While a centralized structure is also typical of Russian organizations, waiting for decisions to travel up and down the chain of command has not been the chief cause of delays on the Russian side, according to Whitehouse. Decisionmaking delays on Russian projects are often attributable less to lack of delegation of responsibility but to a general lack of willingness to take responsibility across the board, Whitehouse, who has lived and worked in Russia since 1994 and has a Russian wife, said with a laugh. And, naturally, the delays of obtaining various permits and other official documents from local governmental authorities, so familiar to anyone who has spent time in Russia, played their role in pushing back the project’s schedule.

Main lobby

But Mr. Mu of CHMIIC was less inured to the bureaucratic delays that Mr. Whitehouse characterized as “normal for Russian projects.” Mu cited his construction experience in China and abroad to support his impression that things move much more slowly in Russia. Many projects in Beijing that began at the same time as Park Huaming are now complete, where as work on the complex in Moscow has barely begun, he said. In his country, important projects such as those involving foreign investment are typically fasttracked and receive preferential, priority treatment.

Park Huaming will be a symbol of Chinese-Russian partnership, but it will also be an island of ancient and modern Chinese cultural presence in the middle of Moscow. What this means is that it will be a 21st-century 42-story skyscraper full of office and retail space, an emblem of China’s booming economy and commercial dominance. However, it will also contain a park of traditional Chinese design, featuring peaceful, landscaped pedestrian paths and a monument to Confucius. Commenting that the park will speak to a love of nature that Mr. Mu identified as a Russian national characteristic that he admired, he said that overall the spirit of Eastern hospitality and fine service will permeate the complex.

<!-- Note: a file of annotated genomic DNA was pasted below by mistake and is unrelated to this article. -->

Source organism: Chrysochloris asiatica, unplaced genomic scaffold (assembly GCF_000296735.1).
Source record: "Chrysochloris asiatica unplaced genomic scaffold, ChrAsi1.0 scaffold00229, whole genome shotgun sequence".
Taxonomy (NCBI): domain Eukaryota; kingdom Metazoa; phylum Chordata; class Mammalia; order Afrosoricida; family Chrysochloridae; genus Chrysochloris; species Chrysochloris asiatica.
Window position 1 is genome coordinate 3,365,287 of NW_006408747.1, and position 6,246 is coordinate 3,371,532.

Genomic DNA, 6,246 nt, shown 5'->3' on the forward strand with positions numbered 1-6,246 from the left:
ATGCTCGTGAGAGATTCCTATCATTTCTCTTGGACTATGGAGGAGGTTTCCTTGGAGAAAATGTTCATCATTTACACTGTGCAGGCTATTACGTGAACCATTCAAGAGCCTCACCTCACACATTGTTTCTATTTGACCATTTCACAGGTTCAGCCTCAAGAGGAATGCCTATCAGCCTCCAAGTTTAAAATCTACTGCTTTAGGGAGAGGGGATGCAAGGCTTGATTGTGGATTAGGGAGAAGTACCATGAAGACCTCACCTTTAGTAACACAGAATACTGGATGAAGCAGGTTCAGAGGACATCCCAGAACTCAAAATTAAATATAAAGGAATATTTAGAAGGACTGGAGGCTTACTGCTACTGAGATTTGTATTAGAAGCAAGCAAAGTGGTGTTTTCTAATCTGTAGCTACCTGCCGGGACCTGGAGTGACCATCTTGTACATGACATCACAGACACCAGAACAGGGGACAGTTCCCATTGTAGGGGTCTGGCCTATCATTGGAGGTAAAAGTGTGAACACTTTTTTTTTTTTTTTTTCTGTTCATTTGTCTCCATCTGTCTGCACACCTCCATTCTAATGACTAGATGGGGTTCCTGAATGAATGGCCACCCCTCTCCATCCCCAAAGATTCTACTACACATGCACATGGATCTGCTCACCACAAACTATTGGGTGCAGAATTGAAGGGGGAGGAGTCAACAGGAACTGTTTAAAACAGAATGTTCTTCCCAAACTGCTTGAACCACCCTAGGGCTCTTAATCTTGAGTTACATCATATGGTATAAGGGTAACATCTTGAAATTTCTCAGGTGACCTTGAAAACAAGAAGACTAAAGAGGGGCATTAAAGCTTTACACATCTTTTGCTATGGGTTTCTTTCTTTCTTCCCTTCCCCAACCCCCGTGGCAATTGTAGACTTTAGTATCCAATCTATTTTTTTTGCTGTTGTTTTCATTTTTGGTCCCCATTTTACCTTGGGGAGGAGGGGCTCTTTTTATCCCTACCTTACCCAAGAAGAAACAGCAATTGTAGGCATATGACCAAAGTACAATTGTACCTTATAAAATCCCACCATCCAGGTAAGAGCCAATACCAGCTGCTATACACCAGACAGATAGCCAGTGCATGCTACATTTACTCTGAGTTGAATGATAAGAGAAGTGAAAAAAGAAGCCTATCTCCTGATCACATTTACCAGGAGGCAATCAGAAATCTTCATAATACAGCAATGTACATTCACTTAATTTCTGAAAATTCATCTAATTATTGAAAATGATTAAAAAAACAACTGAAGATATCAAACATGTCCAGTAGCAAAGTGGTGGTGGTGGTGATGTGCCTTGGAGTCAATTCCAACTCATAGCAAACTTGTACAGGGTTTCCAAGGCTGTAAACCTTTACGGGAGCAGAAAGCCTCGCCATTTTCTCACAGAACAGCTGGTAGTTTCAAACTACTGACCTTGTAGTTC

And a good dose of hospitality is something Moscow could use, according to Mr. Mu, who commented that, coming from the Chinese tradition, he has found Moscow less than welcoming. In particular, he noted that the verbal directness characteristic of Russian business culture did not jibe well with certain Chinese behavioral norms, making for uncomfortable situations at times. For example, in Chinese culture, when there has clearly been a mistake or foul-up, it is considered polite to attribute fault to oneself before accusing someone else. When faced with such a situation, Mr. Mu’s time would begin with the customary suggestion that the blame lay with them. They found, however, that instead of countering with a similar admission of guilt, their Russian counterparts were quick to agree that the Chinese side was, in fact, at fault.

Shopping arcade

The first phase of the project, originally scheduled for completion in December of 2008 but now expected for the end of 2009, will include 200,000 square meters of office and retail space, including a hotel. Eventually, a second phase, which will include more office space and some retail space is planned for across the road from phase one, though this has yet to take shape and remains far off. In addition, a light rail link is planned to serve the development. Which tenants will move in is still unclear, as it is too early to start signing leases, but Whitehouse of Savant suggested that CHMIIC would probably seek to attract Chinese clients.

While China is a larger investment presence in such former Soviet states as Kazakhstan, at present Park Huaming is China’s first foray into real estate and construction in Russia. Perhaps once this project is complete it will serve as a foothold for expanded investment in Russia, perhaps extending into the regions as other foreign investors have. So this could be the beginning of a beautiful friendship.